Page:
Cost of Capital and Liquidity of Foreign Private Issuers Exempted From Filing with the SEC: Information Risk Effect or Earnings Quality Effect?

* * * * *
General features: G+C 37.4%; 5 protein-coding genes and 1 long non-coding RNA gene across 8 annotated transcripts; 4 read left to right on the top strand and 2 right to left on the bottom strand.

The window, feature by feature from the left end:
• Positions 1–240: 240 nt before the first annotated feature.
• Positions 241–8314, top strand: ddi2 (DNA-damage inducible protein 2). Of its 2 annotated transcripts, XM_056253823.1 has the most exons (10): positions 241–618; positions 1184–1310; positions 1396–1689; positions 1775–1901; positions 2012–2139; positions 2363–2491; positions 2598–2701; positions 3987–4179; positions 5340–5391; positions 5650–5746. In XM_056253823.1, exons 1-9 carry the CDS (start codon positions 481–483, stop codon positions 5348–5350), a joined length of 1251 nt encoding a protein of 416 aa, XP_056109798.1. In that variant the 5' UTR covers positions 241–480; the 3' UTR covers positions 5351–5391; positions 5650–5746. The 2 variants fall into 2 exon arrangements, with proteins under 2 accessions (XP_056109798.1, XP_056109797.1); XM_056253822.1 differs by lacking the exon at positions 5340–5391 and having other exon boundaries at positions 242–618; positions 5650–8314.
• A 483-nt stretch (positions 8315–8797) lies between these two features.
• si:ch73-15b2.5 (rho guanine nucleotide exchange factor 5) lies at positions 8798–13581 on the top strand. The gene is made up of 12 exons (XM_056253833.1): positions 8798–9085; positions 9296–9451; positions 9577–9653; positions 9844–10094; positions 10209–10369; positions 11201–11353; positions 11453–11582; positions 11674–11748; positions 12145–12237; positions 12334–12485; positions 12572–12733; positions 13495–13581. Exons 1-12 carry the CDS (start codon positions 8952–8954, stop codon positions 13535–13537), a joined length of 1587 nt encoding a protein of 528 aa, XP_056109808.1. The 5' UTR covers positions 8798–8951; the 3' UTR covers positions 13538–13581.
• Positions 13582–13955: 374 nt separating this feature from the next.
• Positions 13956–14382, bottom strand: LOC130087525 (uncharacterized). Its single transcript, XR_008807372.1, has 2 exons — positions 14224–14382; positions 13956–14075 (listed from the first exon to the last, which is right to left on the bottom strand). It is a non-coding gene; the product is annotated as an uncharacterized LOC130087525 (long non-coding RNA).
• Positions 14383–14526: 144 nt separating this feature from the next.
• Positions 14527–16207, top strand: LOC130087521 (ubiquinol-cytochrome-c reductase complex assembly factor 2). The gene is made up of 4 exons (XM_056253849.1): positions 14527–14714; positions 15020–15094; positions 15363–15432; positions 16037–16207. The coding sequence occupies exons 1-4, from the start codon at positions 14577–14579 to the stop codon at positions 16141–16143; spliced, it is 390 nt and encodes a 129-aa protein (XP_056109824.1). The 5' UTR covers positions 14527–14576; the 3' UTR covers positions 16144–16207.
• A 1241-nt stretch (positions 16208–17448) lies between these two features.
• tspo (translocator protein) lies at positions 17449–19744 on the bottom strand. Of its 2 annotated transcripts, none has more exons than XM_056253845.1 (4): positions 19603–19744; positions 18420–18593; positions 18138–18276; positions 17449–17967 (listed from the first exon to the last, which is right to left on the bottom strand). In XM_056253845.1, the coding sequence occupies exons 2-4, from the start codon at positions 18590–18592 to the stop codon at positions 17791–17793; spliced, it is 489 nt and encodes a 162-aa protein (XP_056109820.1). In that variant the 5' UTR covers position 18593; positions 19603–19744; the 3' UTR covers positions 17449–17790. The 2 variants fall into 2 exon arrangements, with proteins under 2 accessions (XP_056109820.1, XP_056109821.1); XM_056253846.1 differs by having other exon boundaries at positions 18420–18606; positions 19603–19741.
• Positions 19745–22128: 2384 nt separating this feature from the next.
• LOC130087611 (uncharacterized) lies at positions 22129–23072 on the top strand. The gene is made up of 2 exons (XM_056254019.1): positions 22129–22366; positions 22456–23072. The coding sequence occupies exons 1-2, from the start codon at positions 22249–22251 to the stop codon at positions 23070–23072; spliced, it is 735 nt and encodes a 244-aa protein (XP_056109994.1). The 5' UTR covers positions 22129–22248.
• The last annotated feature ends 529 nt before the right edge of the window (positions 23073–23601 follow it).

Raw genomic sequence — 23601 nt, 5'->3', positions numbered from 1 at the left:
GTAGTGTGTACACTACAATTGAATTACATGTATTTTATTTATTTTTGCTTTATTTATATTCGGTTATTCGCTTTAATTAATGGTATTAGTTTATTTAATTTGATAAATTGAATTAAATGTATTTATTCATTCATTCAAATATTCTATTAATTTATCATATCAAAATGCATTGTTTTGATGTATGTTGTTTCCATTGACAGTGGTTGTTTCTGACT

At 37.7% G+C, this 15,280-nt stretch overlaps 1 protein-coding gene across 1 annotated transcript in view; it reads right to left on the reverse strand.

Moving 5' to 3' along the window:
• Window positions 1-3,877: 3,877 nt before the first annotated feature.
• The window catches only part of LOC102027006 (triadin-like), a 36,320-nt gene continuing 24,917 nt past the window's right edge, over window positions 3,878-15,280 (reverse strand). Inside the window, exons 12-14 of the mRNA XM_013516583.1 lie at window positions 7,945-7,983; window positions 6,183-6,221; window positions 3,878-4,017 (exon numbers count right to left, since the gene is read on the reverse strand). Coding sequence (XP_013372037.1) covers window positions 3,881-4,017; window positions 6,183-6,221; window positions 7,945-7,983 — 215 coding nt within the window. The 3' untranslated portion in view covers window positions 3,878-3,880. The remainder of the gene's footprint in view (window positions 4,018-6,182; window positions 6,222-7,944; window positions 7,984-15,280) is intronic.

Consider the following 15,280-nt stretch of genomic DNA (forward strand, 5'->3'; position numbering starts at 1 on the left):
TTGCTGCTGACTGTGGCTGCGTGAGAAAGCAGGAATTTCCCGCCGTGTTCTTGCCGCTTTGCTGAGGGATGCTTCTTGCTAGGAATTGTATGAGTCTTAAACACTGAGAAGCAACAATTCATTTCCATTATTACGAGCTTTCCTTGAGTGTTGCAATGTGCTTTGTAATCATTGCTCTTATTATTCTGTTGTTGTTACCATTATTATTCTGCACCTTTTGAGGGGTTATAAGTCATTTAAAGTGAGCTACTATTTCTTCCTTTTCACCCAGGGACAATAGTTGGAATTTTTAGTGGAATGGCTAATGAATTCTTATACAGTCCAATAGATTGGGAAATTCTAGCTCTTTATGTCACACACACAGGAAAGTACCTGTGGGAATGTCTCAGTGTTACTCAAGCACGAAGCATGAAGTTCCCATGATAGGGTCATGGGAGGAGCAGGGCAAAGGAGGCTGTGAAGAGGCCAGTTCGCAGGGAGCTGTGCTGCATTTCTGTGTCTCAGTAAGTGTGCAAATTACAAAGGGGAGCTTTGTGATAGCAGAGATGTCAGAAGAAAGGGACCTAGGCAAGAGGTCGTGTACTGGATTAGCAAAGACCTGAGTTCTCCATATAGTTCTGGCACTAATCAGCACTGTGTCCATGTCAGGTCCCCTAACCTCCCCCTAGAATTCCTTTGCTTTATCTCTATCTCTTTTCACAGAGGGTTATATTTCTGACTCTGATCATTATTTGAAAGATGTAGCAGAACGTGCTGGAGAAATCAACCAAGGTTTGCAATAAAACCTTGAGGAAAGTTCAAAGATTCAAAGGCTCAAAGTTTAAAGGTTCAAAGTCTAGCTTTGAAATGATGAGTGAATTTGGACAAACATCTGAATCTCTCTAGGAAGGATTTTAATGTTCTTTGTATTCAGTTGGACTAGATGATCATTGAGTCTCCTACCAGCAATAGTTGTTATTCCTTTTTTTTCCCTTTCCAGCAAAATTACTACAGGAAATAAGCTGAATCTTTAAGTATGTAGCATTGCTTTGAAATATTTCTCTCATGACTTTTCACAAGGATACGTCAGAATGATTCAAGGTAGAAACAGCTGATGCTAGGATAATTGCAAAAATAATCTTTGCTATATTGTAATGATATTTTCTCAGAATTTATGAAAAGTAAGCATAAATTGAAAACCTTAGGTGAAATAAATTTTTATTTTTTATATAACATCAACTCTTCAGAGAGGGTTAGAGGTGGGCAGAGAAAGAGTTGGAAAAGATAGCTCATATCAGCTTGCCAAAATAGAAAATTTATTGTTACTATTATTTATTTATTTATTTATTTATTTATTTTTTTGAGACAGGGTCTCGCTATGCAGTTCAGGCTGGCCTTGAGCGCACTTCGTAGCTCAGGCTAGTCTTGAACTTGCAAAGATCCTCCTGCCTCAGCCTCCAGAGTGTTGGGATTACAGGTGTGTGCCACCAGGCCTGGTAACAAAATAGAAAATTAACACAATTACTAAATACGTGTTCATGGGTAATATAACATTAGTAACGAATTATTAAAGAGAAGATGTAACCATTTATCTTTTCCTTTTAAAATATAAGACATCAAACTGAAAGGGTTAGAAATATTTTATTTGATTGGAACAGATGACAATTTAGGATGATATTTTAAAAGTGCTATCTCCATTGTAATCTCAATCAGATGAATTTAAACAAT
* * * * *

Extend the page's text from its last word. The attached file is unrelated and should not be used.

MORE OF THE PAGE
The sample of foreign private issuers (FPIs) active in the US capital market provides a rare setting to observe the interaction of disclosures, earnings quality and cost of capital under different institutional factors – investors’ protection, disclosure requirements, and legal enforcement. In this paper we examine whether receiving an exemption from SEC reporting is associated with greater information risk and ensuing capital market penalties (higher cost of equity capital) and, further, the extent to which this information risk is mitigated by the reporting of higher quality earnings. Our results indicate that, as expected, exempt foreign private issuers, who provide less disclosure to the market, exhibit a higher cost of equity capital, higher total cost of capital, and wider bid-ask spread. Further, as a previous study finds the reporting exemption is associated with lower earnings quality, we also tested our hypotheses conditional on earnings quality. Our results show that findings in Francis et al. (2008) cannot be generalized ipso facto to an international sample. Indeed, the primary relation between disclosures and cost of capital remains significant in our sample even after controlling for earnings quality, disclosure requirements, and enforcement mechanism, and there results are driven by firms from countries characterized by weak investor protection environments. These results enhance our knowledge of the characteristics of exempt and reporting FPIs and extend prior empirical evidence on the relations between information risk, earnings quality, cost of capital and firm liquidity.
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